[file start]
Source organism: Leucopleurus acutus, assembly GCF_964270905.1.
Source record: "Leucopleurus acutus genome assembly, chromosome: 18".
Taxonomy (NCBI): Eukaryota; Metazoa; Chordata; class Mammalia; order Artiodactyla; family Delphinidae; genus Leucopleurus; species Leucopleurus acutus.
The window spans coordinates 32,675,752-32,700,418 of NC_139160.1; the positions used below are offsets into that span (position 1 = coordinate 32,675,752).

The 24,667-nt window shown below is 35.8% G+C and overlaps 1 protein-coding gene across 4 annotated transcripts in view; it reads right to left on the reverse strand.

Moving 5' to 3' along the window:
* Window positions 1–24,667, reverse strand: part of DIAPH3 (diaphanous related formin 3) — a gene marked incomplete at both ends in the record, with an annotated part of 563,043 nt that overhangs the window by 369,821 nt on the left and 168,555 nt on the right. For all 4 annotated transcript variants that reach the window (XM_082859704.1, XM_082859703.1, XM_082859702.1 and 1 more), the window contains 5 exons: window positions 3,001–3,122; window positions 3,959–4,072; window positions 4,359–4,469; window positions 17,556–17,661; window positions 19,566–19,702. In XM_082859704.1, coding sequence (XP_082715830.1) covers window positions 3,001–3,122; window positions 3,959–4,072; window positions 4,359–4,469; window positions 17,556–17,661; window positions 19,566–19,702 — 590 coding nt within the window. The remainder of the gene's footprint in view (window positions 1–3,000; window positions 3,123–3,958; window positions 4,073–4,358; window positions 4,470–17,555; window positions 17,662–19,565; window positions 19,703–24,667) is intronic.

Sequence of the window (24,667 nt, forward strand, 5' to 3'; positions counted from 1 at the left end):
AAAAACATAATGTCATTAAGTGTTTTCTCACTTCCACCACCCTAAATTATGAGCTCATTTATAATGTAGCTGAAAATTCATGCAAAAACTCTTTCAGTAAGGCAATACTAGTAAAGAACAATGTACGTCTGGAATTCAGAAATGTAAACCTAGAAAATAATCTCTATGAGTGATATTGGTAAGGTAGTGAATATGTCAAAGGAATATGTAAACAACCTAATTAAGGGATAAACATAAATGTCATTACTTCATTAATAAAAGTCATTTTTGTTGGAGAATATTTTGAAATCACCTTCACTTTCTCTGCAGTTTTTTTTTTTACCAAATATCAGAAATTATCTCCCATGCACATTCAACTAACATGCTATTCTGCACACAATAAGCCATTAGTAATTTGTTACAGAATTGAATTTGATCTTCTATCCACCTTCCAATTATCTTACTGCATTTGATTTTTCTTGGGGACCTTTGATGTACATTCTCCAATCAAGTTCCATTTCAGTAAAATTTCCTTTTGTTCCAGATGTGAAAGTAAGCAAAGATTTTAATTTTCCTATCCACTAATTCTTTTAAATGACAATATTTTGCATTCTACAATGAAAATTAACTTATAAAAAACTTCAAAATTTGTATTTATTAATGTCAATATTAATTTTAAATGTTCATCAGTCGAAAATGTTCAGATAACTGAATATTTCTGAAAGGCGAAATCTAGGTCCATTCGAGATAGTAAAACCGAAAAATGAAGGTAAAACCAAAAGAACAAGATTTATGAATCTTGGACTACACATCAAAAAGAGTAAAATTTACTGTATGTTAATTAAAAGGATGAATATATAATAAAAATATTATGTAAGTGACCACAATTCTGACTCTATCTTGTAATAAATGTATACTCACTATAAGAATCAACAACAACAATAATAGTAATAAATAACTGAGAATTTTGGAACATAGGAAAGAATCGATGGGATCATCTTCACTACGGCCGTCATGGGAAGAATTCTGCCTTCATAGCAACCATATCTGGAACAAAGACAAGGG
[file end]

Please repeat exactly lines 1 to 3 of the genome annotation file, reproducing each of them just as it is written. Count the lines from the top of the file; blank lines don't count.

Source organism: Leucopleurus acutus, assembly GCF_964270905.1.
Source record: "Leucopleurus acutus genome assembly, chromosome: 18".
Taxonomy (NCBI): Eukaryota; Metazoa; Chordata; class Mammalia; order Artiodactyla; family Delphinidae; genus Leucopleurus; species Leucopleurus acutus.